You’ve probably heard of the G-spot, but maybe not the M-spot. My hunch is you’ll hear a lot about it from anyone you know who sees “The M Spot” at New Jersey Repertory Company.
For starters, the M-spot is located in the same general area as the G-spot, but in Michael Tucker’s play about sex-and-marriage-and-sex, the M outranks the G on the satisfaction scale, despite what you might have heard. Metaphorically, in fact, M might well be the gateway to G.
The first act alternates monologues between long-time married couple Jerry and Maddie, played by long-time married couple Tucker and Jill Eikenberry. The somewhat repetitious solo turns, at first amusing (his more than hers), become very personal. The act concludes in a two-scene that centers on their interest (his more than hers) in spending a week-end at a sex-therapy resort.
Act two finds Jerry and Maddie at the resort, where he is on a pre-massage wine-run, and she is confronted by early-arriving masseuse Star (Pheonix Vaughn), whose New-Age values turn out to be life-changing. Superbly acted by Eikenberry and Vaughn, the relationship between the two women develops over a half-hour from a cautious introduction to a true bonding. Within the scene, brief total nudity is staged and enacted so naturally as to negate any hint of prurience and, indeed, reveals as much about the clothed character as the un-clothed one. (That the intimate, female-centric scene is so well written by Tucker and gracefully directed by Evan Bergman says a lot about both men.)
Jerry returns, only to be baffled: What to make of Star’s presence and Maddie’s transformation? What emerges will not be revealed here, except to say that the resolution is totally believable, and that the last few moments – and spoken lines – are perfection.
Through April 5 at New Jersey Repertory Company, 179 Broadway, Long Branch. Thurs & Fri at 8pm; Sat at 3 and 8; Sun at 2 & 7pm. Tickets ($42): 732-229-3166 or www.njrep.org
I asked Tucker what prompted his first-ever written play. When original writers of “L A Law” left that show after the fifth season, he told me, they were replaced by writers charged with maintaining the tone of the ongoing series. In the belief that “there’s no drama in a happy marriage,” they wrote-in the divorce of the married characters played by Tucker and Eikenberry.
Later, the real-life married couple spent some time exploring self-realization sessions at various sites in Northern California. (Where else?) Those experiences, and the fictional “divorce,” inspired “The M Spot,” which debunks those writers’ faulty rationale in no uncertain terms.
“Guadalupe in the Guest Room” is about the complexities of communication across cultural and language gaps. That element of Tony Meneses’ play, world-premiering at Two River Theater, is uniquely constructed. When the characters are speaking in Spanish, they do so in English so we can understand (clarification below*). “Guadalupe” is also about coping with loss and the nature of grief, and as such it cannot be faulted – or even questioned – because passing judgment on anyone else’s grieving process is an affront.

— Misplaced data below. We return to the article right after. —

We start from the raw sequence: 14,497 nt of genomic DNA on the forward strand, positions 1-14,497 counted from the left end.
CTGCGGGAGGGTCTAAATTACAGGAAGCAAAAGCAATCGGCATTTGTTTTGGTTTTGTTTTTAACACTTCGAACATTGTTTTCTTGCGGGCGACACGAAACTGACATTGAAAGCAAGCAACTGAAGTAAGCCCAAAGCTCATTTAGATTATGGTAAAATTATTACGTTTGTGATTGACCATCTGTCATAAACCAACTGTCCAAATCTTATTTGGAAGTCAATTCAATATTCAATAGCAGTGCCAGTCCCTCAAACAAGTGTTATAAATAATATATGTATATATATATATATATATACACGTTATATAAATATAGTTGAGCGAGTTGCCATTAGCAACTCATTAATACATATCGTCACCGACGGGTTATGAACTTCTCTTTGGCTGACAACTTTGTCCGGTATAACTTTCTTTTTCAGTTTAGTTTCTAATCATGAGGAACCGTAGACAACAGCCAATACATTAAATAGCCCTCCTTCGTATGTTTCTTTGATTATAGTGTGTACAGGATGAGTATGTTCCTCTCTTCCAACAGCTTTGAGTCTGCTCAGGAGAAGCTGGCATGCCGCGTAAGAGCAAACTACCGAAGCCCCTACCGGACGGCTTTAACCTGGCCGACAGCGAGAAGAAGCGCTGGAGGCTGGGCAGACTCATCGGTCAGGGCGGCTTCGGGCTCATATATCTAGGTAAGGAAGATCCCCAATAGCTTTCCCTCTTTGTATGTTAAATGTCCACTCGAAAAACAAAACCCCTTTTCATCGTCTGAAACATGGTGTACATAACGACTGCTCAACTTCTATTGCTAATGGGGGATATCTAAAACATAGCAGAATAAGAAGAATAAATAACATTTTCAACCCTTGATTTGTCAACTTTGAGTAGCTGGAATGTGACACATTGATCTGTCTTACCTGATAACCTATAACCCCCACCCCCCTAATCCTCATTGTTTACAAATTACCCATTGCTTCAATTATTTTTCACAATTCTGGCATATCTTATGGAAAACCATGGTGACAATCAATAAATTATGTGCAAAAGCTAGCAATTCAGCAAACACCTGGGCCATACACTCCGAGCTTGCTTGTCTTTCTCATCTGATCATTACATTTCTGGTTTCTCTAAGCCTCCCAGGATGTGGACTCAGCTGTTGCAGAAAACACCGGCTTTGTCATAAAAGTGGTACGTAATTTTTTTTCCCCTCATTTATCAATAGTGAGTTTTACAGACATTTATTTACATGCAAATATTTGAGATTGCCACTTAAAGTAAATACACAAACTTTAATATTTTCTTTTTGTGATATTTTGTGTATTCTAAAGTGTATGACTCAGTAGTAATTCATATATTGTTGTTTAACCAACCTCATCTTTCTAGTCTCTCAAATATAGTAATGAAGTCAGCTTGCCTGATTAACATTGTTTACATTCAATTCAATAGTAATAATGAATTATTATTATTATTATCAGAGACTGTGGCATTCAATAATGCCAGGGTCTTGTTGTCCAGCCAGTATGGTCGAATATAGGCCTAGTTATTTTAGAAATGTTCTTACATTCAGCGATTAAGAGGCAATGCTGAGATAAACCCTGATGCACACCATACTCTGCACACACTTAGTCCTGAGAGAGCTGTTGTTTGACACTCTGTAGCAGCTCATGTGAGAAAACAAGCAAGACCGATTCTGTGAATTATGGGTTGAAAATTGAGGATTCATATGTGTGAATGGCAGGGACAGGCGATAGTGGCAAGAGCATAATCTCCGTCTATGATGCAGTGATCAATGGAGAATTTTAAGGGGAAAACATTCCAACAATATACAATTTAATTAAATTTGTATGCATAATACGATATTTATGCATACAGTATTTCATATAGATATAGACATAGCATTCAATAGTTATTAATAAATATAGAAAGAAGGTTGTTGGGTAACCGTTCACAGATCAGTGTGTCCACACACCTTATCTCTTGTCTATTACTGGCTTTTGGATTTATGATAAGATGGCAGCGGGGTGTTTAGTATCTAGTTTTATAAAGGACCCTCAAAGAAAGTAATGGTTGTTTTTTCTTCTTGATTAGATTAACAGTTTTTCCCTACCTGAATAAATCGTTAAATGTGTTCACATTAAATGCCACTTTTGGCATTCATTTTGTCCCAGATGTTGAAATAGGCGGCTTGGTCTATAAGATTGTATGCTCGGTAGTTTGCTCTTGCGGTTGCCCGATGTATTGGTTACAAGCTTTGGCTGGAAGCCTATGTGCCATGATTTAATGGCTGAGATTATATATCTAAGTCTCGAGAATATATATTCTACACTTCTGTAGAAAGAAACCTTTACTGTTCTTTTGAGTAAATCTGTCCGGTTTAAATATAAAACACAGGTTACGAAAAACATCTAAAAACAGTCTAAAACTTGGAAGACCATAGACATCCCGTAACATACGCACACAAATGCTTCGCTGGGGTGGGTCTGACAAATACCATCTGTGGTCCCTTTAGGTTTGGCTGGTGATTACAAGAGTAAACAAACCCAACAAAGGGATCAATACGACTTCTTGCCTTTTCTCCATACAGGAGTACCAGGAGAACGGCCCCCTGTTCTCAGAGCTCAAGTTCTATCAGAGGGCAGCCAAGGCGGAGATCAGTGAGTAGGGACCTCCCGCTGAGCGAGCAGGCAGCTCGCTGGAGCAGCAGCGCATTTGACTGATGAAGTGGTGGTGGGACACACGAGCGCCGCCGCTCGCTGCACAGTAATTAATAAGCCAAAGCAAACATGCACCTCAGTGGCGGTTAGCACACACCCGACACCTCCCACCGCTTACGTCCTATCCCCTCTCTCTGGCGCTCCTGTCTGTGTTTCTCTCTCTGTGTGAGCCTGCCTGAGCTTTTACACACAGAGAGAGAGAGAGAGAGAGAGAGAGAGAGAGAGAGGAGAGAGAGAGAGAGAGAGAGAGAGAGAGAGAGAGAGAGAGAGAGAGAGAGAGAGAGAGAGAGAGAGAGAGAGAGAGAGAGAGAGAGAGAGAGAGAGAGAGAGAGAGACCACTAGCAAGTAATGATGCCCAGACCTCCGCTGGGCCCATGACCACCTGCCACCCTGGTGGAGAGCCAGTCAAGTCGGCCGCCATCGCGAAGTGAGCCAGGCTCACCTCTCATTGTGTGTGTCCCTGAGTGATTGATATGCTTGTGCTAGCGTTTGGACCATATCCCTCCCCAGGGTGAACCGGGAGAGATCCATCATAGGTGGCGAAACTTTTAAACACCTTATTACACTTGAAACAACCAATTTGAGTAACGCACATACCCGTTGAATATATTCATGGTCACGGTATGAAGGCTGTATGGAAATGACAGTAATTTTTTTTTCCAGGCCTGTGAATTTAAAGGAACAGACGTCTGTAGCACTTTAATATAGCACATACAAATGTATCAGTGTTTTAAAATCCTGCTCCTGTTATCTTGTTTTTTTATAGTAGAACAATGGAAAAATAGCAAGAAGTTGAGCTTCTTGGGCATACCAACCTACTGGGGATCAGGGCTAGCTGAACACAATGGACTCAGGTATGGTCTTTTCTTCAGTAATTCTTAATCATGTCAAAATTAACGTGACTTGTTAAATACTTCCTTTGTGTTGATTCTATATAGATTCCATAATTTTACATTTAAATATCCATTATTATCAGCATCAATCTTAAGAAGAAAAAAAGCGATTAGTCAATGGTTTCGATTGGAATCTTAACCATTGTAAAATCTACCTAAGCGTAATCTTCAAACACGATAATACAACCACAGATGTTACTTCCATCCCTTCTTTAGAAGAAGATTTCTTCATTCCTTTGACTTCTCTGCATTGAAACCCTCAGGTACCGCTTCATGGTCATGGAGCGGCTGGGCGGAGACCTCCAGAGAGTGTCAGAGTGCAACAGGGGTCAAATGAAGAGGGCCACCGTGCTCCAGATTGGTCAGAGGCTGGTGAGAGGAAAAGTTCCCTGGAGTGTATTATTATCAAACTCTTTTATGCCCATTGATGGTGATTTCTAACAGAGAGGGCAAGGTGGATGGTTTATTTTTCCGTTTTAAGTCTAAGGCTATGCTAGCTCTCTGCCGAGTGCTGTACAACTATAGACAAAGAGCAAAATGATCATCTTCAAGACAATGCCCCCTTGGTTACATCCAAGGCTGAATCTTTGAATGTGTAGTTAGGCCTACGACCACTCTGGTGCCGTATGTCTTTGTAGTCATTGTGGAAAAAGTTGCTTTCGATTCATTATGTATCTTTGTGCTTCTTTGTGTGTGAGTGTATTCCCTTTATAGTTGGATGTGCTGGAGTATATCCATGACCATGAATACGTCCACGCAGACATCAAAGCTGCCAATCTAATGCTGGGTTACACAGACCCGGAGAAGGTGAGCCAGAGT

Guadalupe (Socorro Santiago) emigrated from Mexico to be with her Mexico-born daughter Claudia and her Anglo son-in-law Steve (Charles Socarides) during Claudia’s illness. After Claudia’s death, she and Steve struggle to provide mutual comfort. While both are well-meaning, it’s no picnic. For one thing, there’s the lack of privacy, illustrated by Guadalupe coming upon Steve in a couple of mild romantic indulgences: one with himself, which embarrasses her, and one with Claudia’s former colleague Raquel (Deonna Bouye), which upsets her.
In his distraction, Steve is inconsiderate and condescending to Guadalupe, while she goes about performing house-care duties, some of which Steve finds intrusive, to put it mildly. (His reaction to her compulsive bed-making is to shout “What the f**k!” in her face, a gratuitous outburst he repeats later. Grief-induced, yes, but it strains credulity.)
Guadalupe and Raquel are translating, into Spanish, Claudia’s English-written children’s books, while Mexican gardener Roberto (Alfredo Huereca), develops an interest in Guadalupe while tending to the lawn.
Guadalupe is engrossed in Spanish-language TV soap operas, known as Telenovelas, to which Steve becomes addicted as well. The TV characters come alive, mirroring real life in a light-hearted way. Perfectly enacted by Bouye and Huereca, they are spot-on funny parodies, but their point is well made. A little bit of silliness makes this medicine go down.
With the exception of Steve’s outbursts and the Telenovela scenes, the tone, in keeping with Daniella Topol’s direction, is low-key, sometimes to a fault. To be sure, this is a bereaved household, but under-playing that quality courts ennui. Ms. Santiago’s Guadalupe is reserved throughout, and, excepting those outbursts, Mr. Socarides leans on the young widower’s gloom. Mr. Huereca excels at expressing Roberto’s quiet emotion in playwright Meneses’ fine, quasi-poetic passages, and Ms. Bouye, whose enlightened Raquel contrasts with traditional Guadalupe, is a standout. (She’s also a first-class quick-change artist!)
When asked how she got Claudia’s classroom job, Raquel, eschewing euphemism, says “She died.” Being able to state that simply is a major step in the grieving process. Having one character say it to another one who as yet cannot is perceptive play writing.
Through Mar. 15 at Two River Theater, Bridge Avenue, Red Bank. Wed. at 1 & 7pm; Thurs. & Fri. at 8pm; Sat. at 3 and 8pm; Sun. at 3pm. Reservations ($20-$65): 732-345-1400 or at www.trtc.org
*About the Spanish/English: Much of the dialogue is spoken and heard by Guadalupe and other characters in Spanish (the Guadalupe/Roberto conversations, for example, would be en espanol ), but it is delivered by the actors in English. It takes a few minutes to catch onto, but it works.